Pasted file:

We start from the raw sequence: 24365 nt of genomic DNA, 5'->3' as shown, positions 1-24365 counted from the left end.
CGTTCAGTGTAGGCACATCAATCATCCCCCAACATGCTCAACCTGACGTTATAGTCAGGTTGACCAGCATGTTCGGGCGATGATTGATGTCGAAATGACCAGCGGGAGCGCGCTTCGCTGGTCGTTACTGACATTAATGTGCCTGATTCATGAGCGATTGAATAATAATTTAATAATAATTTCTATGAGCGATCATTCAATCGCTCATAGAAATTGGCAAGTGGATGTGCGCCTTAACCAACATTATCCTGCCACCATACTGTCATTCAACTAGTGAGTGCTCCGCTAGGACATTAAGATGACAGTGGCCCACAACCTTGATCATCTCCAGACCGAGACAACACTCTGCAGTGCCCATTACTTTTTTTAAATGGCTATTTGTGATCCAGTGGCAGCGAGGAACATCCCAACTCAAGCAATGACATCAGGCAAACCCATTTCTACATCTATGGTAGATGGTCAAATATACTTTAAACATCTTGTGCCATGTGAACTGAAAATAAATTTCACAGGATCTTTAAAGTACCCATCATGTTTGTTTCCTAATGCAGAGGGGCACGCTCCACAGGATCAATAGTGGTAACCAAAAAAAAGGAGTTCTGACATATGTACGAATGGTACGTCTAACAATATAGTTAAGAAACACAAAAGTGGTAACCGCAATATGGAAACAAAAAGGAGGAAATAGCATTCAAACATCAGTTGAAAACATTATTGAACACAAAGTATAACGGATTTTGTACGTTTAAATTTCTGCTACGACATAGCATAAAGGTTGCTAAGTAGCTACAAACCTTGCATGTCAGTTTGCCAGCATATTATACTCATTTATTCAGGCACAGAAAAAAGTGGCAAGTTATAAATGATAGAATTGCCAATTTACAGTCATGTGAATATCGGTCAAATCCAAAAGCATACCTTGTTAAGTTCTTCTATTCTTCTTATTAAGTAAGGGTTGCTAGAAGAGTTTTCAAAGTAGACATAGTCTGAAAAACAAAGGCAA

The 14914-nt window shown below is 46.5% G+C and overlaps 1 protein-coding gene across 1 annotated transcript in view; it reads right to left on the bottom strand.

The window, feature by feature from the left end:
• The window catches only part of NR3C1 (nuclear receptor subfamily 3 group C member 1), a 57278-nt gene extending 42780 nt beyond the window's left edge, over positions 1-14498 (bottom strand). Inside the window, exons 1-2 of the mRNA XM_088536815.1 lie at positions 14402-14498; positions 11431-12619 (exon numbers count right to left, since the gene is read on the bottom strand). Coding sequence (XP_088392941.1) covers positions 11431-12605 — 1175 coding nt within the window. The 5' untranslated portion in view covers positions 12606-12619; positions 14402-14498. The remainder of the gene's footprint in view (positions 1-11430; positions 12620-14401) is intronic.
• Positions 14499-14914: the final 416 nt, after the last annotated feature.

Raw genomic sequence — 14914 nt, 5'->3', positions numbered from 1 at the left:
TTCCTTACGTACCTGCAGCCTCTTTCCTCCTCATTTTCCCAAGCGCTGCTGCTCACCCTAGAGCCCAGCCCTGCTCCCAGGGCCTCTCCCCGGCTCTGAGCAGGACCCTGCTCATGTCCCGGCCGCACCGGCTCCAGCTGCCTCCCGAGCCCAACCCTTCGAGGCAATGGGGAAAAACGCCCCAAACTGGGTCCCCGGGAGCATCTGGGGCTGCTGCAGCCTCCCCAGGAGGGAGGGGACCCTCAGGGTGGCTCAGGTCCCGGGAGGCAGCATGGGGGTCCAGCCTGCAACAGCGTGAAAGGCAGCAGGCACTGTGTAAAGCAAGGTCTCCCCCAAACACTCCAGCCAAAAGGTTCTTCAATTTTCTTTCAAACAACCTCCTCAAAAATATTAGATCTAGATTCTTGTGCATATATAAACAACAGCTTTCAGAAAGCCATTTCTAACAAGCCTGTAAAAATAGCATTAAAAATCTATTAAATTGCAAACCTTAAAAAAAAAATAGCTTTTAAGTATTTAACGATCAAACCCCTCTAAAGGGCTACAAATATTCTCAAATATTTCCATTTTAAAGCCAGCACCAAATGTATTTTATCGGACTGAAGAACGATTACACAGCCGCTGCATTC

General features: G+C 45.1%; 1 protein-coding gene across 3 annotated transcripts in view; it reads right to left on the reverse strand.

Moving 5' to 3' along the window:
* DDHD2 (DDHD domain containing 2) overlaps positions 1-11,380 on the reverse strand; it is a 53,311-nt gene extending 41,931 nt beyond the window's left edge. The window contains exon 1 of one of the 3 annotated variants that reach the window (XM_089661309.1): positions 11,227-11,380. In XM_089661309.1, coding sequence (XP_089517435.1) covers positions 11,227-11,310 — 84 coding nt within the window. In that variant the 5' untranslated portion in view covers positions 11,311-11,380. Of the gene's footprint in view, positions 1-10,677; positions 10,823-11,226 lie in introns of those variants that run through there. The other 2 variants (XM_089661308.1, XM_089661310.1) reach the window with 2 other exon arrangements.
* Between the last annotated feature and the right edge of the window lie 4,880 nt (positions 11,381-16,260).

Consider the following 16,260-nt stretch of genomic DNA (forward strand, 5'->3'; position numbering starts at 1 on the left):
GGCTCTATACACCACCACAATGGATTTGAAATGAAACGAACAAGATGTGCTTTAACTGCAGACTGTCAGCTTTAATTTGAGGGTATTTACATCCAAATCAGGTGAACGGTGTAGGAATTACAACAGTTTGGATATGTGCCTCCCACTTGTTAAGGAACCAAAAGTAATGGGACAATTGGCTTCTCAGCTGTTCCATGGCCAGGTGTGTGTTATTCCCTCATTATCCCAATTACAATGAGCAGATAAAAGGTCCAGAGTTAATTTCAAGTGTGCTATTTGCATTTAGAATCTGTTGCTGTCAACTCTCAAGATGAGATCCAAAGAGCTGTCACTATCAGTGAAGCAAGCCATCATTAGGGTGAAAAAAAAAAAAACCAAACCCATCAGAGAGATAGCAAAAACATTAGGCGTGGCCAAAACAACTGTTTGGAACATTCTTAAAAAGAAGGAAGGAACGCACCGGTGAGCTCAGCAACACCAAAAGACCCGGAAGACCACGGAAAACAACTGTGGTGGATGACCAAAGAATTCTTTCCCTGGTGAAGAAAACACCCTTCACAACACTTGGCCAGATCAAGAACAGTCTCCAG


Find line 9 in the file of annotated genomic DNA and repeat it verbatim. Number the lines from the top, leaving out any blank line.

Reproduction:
General features: G+C 45.1%; 1 protein-coding gene across 3 annotated transcripts in view; it reads right to left on the reverse strand.